According to a new mid-year report from market monitor BuzzAngle, audio streaming services such as Spotify and Apple Music have overtaken YouTube for the first time ever in the first six months of 2016 in the US.
On-demand streams on audio platforms more than doubled in the six months to end of June in the US, by an encouraging 108% year-on-year. In contrast, on-demand music streams on digital video platforms increased by just 23% in the same period.
Is audio now killing the video star?
In total, audio platforms saw 114.23bn streams in the six months (55% of total streaming consumption) with video platforms on 95.17bn (45%). So essentially, more than half of all music streams in the first half of 2016 took place on audio platforms. In 2015, audio platforms held 42%, with video platforms holding 58% and therefore most of the cards.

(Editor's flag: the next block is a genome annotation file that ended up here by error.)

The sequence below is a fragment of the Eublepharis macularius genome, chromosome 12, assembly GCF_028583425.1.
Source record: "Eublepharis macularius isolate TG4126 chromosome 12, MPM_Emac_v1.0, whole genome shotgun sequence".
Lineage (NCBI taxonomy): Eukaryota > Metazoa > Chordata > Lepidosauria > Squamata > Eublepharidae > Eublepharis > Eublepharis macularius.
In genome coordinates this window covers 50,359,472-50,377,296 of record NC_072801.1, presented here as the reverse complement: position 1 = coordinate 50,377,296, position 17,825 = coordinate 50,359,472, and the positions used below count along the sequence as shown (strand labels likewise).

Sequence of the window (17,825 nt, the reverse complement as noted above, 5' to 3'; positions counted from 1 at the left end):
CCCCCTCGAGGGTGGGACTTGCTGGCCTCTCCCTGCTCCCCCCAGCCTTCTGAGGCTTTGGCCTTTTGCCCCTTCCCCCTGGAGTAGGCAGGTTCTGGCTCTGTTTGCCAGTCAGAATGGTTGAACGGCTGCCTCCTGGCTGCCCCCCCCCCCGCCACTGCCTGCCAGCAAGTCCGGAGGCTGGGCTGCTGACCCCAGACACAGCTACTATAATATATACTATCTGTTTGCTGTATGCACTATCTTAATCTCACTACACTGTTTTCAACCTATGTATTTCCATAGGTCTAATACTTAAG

Of course, this all plays into the ‘value gap’ argument put forward by the industry, proposing thatYouTube’s consumption is growing faster than audio platforms and stealing potential consumers from audio services whilst failing to pay out a fair per-stream rate to rights-holders.
In addition to the value gap, the battle rages on around YouTube and so-called ‘safe harbour’, with 186 artists including , Sir Paul McCartney, Lady Gaga and Taylor Swift signing a petition calling for change to the Digital Millennium Copyright Act (DMCA) in the US, as reported previously inThe Gen.
The petition calls for a redrawing of the ‘safe harbor’ protections within the DMCA, which allow platforms such as YouTube to avoid legal liability for copyright infringement.
Overall, US streaming music consumption grew 58% in the six months, according to the report, a trend that the industry will be hoping continues as it seeks to address the value gap.
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